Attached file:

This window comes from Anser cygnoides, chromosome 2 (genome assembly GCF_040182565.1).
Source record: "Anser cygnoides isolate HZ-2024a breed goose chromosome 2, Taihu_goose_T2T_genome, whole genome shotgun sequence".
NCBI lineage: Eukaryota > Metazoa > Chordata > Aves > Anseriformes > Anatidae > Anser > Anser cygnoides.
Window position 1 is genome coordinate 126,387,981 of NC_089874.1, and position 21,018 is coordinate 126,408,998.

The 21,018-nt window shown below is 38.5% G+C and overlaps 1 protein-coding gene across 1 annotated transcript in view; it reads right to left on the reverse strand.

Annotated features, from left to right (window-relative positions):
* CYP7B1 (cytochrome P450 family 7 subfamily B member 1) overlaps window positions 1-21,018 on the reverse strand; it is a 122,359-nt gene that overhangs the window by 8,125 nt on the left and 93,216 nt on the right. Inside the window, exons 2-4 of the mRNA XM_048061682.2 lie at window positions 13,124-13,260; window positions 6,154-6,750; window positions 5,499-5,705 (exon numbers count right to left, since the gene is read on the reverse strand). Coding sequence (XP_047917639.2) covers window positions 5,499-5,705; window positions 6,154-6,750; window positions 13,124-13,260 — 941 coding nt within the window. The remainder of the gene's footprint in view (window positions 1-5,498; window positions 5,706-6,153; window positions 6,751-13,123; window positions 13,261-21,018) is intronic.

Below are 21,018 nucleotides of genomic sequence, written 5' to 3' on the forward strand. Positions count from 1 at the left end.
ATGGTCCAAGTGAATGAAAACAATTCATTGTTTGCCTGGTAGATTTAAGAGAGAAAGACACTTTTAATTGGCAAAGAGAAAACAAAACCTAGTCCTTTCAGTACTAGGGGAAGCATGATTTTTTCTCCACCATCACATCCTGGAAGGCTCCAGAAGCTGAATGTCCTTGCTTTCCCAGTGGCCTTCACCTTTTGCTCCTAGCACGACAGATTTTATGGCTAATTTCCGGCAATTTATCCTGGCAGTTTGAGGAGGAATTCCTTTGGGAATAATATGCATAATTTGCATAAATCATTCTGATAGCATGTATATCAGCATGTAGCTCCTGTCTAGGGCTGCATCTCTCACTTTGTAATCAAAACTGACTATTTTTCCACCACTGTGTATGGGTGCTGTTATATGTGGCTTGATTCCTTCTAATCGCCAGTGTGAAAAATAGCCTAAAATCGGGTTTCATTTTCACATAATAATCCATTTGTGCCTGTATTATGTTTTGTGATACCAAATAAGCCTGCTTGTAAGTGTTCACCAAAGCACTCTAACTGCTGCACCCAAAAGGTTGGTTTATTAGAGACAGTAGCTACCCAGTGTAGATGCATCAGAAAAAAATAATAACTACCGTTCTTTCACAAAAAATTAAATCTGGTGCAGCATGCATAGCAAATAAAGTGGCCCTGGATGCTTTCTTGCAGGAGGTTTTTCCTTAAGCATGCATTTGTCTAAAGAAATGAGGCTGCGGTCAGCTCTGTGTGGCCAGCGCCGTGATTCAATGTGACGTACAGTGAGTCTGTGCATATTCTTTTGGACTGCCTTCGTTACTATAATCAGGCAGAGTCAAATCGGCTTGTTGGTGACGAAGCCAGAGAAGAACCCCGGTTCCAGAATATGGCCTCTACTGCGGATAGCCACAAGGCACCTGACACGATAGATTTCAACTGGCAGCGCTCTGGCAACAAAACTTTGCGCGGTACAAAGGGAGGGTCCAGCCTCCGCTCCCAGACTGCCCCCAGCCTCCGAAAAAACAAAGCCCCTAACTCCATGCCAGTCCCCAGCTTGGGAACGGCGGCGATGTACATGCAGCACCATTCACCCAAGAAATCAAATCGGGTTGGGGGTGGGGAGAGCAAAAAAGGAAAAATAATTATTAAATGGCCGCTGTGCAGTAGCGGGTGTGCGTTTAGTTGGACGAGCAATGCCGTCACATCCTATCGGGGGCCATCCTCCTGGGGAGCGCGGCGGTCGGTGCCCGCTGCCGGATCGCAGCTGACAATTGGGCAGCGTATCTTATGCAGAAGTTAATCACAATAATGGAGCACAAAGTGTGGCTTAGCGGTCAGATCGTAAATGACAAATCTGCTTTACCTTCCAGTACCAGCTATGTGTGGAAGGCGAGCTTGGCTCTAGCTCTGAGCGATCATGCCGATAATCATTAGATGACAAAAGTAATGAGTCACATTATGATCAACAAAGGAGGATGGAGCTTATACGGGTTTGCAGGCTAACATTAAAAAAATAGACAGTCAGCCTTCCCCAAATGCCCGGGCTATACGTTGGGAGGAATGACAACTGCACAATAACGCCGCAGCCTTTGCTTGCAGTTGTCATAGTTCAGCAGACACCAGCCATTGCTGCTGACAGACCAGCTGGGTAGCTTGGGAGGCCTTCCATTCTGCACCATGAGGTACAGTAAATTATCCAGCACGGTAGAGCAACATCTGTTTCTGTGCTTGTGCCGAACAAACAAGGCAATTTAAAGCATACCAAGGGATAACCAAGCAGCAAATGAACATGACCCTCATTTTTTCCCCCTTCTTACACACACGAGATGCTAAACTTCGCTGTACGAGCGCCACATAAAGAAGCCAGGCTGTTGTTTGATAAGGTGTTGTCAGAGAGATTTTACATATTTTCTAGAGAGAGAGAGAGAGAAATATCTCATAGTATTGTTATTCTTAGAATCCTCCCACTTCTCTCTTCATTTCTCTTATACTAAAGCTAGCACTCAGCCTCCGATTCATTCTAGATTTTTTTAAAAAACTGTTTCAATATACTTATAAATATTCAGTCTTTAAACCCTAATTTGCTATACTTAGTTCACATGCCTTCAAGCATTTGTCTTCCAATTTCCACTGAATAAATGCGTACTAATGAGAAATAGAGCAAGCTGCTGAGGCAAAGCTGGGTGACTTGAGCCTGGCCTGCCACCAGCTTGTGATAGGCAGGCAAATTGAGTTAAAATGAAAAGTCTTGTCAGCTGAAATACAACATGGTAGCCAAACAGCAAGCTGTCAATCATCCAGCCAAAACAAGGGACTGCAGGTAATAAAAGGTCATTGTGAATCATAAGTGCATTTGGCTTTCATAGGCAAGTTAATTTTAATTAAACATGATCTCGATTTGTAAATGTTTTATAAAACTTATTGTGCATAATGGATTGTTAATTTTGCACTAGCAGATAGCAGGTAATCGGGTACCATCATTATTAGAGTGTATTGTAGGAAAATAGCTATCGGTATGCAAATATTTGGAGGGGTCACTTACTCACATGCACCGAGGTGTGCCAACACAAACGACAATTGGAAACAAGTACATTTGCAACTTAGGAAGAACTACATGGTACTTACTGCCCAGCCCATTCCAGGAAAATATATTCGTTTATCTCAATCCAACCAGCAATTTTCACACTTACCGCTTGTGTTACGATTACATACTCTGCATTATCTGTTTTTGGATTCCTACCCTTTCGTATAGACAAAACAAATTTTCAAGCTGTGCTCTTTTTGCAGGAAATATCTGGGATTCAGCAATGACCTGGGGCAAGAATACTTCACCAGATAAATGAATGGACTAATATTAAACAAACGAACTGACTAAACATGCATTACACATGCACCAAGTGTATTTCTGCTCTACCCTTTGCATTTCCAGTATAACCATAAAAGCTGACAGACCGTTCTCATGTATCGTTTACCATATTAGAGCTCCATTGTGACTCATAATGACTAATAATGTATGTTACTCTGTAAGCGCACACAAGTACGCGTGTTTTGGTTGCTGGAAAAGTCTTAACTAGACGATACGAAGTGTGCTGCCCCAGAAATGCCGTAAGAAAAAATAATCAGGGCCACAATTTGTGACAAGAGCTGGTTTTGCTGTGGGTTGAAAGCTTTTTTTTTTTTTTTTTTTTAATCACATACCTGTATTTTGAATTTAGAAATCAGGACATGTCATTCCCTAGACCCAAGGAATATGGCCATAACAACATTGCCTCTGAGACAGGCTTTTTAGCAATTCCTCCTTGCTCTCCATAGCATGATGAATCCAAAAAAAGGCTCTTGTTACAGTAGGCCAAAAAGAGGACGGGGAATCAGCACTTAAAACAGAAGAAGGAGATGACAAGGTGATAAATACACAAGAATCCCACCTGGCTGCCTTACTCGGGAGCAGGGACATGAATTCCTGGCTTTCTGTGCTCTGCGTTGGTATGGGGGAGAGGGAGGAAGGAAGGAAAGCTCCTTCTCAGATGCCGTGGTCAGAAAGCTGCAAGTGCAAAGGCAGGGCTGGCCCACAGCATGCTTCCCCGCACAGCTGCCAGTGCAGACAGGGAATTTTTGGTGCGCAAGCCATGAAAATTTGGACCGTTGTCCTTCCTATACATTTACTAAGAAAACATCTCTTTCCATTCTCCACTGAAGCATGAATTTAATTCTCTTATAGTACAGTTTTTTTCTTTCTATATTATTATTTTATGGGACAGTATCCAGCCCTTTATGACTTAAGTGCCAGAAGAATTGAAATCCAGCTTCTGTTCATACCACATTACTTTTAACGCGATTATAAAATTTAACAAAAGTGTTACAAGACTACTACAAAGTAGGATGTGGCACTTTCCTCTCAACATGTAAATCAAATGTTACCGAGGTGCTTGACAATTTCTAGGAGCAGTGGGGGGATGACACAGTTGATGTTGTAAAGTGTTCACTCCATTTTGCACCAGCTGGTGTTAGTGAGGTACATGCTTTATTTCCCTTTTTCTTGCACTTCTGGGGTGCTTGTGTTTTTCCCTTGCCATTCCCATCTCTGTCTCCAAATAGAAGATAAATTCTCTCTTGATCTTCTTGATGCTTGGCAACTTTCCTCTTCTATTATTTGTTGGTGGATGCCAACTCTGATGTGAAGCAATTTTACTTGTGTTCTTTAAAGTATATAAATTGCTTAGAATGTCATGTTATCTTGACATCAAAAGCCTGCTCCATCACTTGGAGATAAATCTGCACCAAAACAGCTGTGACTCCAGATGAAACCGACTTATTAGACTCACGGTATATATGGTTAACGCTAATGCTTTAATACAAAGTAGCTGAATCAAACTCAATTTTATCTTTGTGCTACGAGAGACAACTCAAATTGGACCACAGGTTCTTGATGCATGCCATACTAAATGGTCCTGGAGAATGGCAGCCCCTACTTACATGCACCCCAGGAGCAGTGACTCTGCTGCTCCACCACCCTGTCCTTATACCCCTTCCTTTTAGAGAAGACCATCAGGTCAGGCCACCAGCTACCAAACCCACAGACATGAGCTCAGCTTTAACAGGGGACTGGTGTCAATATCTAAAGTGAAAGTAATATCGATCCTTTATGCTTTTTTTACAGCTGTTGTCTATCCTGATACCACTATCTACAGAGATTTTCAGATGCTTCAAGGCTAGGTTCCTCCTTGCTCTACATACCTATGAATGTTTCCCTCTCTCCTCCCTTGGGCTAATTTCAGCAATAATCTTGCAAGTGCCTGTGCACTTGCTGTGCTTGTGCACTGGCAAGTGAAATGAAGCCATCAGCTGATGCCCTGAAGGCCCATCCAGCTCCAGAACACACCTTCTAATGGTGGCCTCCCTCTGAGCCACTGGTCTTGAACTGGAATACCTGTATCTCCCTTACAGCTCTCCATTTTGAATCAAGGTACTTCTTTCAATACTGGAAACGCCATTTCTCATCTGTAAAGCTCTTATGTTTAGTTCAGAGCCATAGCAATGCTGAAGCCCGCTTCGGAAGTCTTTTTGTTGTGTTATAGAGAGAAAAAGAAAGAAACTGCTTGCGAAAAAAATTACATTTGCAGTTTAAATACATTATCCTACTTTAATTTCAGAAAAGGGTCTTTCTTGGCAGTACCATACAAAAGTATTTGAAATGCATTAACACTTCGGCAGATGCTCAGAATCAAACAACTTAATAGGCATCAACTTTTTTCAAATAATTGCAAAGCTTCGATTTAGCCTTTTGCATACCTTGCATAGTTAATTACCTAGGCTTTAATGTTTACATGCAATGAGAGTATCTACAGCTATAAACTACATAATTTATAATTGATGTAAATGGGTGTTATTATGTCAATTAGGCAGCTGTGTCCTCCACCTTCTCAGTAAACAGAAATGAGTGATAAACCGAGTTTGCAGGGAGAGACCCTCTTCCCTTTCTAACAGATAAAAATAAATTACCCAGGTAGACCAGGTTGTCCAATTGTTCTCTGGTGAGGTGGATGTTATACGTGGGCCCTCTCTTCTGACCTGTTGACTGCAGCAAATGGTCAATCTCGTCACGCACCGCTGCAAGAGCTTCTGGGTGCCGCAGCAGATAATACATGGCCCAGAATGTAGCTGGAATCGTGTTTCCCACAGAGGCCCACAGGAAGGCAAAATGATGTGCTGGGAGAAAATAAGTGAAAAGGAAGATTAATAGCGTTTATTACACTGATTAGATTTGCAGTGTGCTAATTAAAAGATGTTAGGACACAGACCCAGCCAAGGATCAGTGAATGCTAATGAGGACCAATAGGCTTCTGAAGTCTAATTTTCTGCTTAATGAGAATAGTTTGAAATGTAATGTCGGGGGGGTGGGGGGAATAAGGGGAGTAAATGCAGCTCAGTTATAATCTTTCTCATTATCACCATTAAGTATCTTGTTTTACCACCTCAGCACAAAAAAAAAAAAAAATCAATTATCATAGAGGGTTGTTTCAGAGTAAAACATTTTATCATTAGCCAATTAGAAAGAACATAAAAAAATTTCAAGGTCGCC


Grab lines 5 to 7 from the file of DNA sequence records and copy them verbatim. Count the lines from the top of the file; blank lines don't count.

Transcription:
The 21,018-nt window shown below is 38.5% G+C and overlaps 1 protein-coding gene across 1 annotated transcript in view; it reads right to left on the reverse strand.

Annotated features, from left to right (window-relative positions):
* CYP7B1 (cytochrome P450 family 7 subfamily B member 1) overlaps window positions 1-21,018 on the reverse strand; it is a 122,359-nt gene that overhangs the window by 8,125 nt on the left and 93,216 nt on the right. Inside the window, exons 2-4 of the mRNA XM_048061682.2 lie at window positions 13,124-13,260; window positions 6,154-6,750; window positions 5,499-5,705 (exon numbers count right to left, since the gene is read on the reverse strand). Coding sequence (XP_047917639.2) covers window positions 5,499-5,705; window positions 6,154-6,750; window positions 13,124-13,260 — 941 coding nt within the window. The remainder of the gene's footprint in view (window positions 1-5,498; window positions 5,706-6,153; window positions 6,751-13,123; window positions 13,261-21,018) is intronic.